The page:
This article and the sample project attached shows techniques to create a custom WPF window style. It was developed on the .Net 3.5 Framework with VS 2005.
This demonstrates a simple window with a custom style having rounded borders and a few sample controls. The form does not have a header section in the UI element during display at runtime but can be moved around nonetheless by clicking the body and dragging the mouse to the desired position. A close button completes the basic form handling. The controls embedded in the XAML really do nothing other than provide a look and feel of a form meant to handle some tasks!
The image below shows a runtime view of the custom window. (Pardon my color selections if they assault the senses!)
The Window styles are created using the Path class. The Path class provides the ability to draw curves and complex shapes. These curves and shapes are concretely described using Geometry objects. In a Path, you create a Geometry and use it to set its PathGeometry member.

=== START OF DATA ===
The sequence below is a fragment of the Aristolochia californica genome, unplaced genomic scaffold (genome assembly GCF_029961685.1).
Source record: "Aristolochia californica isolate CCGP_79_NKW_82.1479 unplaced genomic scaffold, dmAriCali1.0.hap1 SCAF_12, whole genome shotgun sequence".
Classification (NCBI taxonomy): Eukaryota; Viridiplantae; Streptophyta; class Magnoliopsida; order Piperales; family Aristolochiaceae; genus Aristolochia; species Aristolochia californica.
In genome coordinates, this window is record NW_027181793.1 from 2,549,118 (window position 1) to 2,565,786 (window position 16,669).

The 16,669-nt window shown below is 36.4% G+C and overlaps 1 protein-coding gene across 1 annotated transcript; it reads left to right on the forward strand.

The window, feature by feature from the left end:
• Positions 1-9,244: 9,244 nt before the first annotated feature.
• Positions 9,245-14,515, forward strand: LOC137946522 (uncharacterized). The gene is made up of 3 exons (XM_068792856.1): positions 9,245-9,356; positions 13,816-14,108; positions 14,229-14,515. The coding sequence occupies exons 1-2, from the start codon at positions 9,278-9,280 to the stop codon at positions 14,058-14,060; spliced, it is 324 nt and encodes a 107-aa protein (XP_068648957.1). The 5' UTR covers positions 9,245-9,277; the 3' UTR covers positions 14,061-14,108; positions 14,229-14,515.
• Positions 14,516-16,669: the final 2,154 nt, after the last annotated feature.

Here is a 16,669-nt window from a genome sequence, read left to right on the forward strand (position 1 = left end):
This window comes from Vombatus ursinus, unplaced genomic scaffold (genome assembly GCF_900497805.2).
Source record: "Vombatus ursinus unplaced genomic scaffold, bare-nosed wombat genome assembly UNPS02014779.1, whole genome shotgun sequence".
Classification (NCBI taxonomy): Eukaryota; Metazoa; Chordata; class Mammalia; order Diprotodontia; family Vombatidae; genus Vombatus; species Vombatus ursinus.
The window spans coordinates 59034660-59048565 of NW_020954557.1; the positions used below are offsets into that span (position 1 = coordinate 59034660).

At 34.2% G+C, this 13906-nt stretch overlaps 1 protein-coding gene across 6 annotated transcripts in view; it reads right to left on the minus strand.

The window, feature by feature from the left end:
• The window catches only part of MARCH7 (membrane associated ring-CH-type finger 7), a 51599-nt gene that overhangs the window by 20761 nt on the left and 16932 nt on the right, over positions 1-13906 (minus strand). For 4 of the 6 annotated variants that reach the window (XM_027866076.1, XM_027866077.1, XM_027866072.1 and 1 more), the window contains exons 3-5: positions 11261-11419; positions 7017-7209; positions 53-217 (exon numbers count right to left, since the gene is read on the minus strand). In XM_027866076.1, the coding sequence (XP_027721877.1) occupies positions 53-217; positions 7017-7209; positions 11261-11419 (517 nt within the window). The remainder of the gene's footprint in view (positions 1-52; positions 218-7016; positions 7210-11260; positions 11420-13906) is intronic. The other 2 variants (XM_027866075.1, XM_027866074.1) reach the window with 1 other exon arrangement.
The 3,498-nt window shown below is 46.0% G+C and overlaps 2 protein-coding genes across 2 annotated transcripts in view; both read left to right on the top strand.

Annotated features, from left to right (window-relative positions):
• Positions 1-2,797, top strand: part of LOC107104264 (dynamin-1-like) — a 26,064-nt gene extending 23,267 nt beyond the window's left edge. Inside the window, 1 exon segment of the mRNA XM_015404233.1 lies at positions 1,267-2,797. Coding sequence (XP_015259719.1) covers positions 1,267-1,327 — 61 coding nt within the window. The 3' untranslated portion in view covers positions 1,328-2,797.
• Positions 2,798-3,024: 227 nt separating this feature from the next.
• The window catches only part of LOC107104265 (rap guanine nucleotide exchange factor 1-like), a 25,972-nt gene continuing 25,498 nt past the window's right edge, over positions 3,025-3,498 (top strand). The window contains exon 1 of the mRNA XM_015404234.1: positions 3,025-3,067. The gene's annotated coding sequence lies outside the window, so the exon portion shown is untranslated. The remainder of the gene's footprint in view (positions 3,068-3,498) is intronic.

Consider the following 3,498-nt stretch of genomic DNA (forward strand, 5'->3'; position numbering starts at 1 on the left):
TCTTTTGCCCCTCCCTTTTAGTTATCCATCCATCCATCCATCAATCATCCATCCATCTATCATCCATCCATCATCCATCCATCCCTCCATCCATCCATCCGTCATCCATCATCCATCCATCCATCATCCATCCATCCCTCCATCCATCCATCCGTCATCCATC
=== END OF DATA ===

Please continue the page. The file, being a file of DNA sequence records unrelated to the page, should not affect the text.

<!--Non-Rectangular window edge, created with PathGeometry--> <Path Stroke="DarkGray" StrokeThickness="2" Height="346" Width="1032" Opacity="0.9">
PathGeometry in turn has the PathFigure member. Here you set the start point of the shape. Specifically, the geometrical layout \ design is accomplished the LineSegment and ArcSegment classes. These set the Path object’s PathFigure property.
<Path.Data> <PathGeometry> <PathFigure StartPoint="40,20" IsClosed="True"> <LineSegment Point="990,20" ></LineSegment> <ArcSegment Point="1020,50" Size="40,55" SweepDirection="Clockwise"> </ArcSegment> </PathFigure> </PathGeometry> </Path.Data>
The Path.Fill member describes how the interior of the shape is painted. Here it is possible to specify the colors and the gradients of those colors. The color fill and gradients are specified using LinearGradientBrush and GradientStop members inside of the Path.Fill member.
<Path.Fill> <LinearGradientBrush StartPoint=".2,0" EndPoint="0.8,1"> <GradientStop Color="Lightgray" Offset="0"> </GradientStop> </LinearGradientBrush> </Path.Fill>
All this is achieved using the Canvas UI element as the base member of the WPF form. The Canvas panel is for creating complex drawings because it supports absolute positioning of all of its child objects. Canvas elements can also be used to specify transparency property using the Opacity, something that is also seen in this sample.